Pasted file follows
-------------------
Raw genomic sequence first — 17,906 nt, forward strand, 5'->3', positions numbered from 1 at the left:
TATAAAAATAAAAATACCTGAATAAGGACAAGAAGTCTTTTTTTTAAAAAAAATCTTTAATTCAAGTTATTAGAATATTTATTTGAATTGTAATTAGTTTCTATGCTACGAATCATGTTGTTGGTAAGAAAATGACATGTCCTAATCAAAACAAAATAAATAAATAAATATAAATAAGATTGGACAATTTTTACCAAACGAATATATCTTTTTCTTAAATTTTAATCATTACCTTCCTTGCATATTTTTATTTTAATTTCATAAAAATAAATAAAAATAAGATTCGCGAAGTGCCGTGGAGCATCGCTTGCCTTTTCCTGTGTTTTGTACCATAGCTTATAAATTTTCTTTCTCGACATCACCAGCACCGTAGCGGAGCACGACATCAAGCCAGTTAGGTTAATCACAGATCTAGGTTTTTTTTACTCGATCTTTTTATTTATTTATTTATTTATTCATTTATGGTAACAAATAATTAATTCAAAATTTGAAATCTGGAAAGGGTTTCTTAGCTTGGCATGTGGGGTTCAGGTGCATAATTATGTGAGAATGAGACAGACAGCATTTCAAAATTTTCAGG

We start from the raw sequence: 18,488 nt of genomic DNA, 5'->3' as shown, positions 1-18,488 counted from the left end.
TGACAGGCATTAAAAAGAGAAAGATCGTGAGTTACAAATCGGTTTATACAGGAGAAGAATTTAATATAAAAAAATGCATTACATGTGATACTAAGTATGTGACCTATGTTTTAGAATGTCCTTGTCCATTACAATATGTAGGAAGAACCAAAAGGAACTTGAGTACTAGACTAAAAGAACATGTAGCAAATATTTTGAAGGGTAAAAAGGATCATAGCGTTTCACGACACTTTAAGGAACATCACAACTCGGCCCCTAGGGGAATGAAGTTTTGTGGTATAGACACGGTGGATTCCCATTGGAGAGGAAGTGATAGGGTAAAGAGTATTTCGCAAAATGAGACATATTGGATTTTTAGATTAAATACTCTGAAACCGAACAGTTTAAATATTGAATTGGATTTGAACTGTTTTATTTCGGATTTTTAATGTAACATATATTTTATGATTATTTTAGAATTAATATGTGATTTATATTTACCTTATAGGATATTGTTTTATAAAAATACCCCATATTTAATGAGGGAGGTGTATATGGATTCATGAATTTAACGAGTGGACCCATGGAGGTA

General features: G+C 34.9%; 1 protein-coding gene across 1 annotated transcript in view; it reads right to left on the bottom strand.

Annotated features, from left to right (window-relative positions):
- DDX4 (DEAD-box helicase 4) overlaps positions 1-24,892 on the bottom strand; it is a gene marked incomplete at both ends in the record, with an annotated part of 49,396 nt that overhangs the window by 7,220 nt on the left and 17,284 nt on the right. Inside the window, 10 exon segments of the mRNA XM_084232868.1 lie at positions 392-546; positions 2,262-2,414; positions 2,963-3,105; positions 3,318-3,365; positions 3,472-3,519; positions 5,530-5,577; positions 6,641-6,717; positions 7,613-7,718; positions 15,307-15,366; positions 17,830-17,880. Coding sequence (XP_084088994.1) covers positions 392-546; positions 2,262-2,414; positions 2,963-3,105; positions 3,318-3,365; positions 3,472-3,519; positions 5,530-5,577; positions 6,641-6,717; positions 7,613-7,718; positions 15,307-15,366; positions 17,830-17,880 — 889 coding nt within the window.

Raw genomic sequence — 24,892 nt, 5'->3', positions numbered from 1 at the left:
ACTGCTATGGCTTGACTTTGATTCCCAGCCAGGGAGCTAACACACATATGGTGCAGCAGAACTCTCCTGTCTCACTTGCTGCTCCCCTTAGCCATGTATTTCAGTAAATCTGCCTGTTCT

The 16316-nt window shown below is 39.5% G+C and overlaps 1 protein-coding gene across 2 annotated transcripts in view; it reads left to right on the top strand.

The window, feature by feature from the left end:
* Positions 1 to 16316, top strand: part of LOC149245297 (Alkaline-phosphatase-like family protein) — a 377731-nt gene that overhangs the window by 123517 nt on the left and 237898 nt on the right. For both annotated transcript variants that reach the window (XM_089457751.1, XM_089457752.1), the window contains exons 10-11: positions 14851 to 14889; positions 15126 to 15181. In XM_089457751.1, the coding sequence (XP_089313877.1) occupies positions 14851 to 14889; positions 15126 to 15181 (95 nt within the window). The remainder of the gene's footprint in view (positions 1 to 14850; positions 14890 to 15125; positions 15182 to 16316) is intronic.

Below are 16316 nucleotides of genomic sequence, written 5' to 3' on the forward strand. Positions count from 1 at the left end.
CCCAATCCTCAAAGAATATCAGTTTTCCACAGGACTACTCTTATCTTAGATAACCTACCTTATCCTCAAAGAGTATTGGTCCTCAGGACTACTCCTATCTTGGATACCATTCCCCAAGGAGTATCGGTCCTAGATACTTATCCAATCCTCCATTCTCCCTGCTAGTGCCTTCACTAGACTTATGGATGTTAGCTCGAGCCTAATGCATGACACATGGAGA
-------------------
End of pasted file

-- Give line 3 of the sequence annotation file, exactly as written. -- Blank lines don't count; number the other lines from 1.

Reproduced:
We start from the raw sequence: 18,488 nt of genomic DNA, 5'->3' as shown, positions 1-18,488 counted from the left end.